That's What I Think: Children and their parents lack discipline nowadays
I know an ole boy who works in retail in another community during the day. A few days ago, a young lad approached him with a couple of business cards he had picked off a counter in the store.
The Rolla Daily News - Rolla, MO
Updated Nov. 26, 2012 @ 9:59 am
Updated Nov. 26, 2012 @ 9:59 am
» Social News
I know an ole boy who works in retail in another community during the day.
A few days ago, a young lad approached him with a couple of business cards he had picked off a counter in the store.
“Hey, dude,” he said. “Are these free?”
The ole boy couldn’t believe his ears.
“What did you just call me?” he asked.
“I called you ‘Dude,’” the child said. “I don’t know your name, man.”
“How old are you, son?” the man asked.
“Eight,” he said.
“Well,” he said. “My name is ‘Sir.’ Just call me ‘Sir’ and I’ll answer.”
The kid stared at the old man as if the word was foreign and possibly unpronounceable to him.
“Sir,” he said, slowly and carefully. “Are these free?”
“One is free,” the man said. “I’ll have to keep the other one,” taking it from the boy.
The kid reached over and grabbed another business card out of the box on the counter and then ran off.
What has happened to kids nowadays?
I think the answer is this: Parents.
Somehow a generation of parents was raised with no respect for their elders.
I think that generation was raised by Baby Boomers, who were taught to show respect to their elders but were rebellious and decided not to expect civil behavior from their own children. Now those kids have kids and the young’ns are going around calling 59-year-old men, “Dude” and “man.”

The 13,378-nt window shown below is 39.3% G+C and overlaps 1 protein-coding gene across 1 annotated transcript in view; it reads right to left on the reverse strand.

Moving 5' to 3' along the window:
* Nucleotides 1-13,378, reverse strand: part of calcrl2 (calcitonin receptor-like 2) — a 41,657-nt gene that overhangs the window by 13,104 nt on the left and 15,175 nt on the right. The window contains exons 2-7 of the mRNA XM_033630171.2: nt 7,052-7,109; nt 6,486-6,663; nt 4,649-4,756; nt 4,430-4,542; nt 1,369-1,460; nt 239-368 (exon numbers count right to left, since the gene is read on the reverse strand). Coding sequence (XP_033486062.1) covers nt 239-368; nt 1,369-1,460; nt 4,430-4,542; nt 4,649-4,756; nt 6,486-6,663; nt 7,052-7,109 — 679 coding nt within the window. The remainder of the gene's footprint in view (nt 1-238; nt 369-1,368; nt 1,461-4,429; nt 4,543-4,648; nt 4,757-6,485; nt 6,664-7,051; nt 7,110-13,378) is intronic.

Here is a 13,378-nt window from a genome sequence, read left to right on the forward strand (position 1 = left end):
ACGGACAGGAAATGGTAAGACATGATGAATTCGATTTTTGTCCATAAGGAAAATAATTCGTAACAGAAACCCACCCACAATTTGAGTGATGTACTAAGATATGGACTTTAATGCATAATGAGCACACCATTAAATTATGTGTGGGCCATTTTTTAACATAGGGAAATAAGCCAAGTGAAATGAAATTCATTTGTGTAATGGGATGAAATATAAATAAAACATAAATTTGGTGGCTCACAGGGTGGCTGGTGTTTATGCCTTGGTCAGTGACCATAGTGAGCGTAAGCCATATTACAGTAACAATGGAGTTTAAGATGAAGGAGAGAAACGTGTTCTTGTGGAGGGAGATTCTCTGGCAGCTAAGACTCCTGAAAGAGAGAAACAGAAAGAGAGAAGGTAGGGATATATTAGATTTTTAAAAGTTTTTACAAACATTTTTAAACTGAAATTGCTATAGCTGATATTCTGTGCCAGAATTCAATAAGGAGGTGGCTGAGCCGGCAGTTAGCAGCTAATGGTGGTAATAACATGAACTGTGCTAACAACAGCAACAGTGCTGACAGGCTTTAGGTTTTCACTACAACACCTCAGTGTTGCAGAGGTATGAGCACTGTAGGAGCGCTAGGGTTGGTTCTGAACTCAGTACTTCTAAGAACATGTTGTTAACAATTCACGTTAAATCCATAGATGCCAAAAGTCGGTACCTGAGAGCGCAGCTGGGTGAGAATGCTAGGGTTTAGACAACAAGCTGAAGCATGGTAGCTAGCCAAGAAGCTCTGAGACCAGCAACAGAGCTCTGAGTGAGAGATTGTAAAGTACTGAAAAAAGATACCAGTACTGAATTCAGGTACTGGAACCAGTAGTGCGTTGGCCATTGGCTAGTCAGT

And it ticks off the 59-year-old because he got reprimanded sharply when he lacked manners and civility in his own childhood, and he believes these youngsters ought to get their butts paddled just as he did.
But that’s something else that’s gone away, too: Discipline.
The other day an ole boy, who identified himself as John, called me on the phone and left a message.
He said the city government had denied Colonial Lanes a building permit for construction of a deck because the deck would be used for an outdoor smoking area. Outdoor smoking is allowed by the Smoke Free Workplace Act of 2011.
The caller was all worked up about it and wanted me to look into it and take the city to task for harming private enterprise.
First thing I did was call Colonial Lanes, the bowling alley that is known nowadays as Coachlite Lanes.
A fellow who identified himself as Mike, the assistant manager, listened as I outlined what John had said. I then asked Mike if there was any merit to John’s allegations.
“That is false,” Mike said.
Well, that would have ended it for the typical reporter, but I made one more call to Steve Flowers, building codes official at the city, and asked him about what John said. He listened carefully and when I finished, he said, “I have not talked to anybody from Coachlite Lanes.”
Besides, he said, when it comes to denying a building permit, “Smoking would have nothing to do with it.”
The city is more interested in terms like setbacks, ingress, egress. A deck might be denied, but it would be for those reasons, not for smoking.
So, John, whoever you are, I did what you wanted, but I didn’t provide you with the result you were seeking.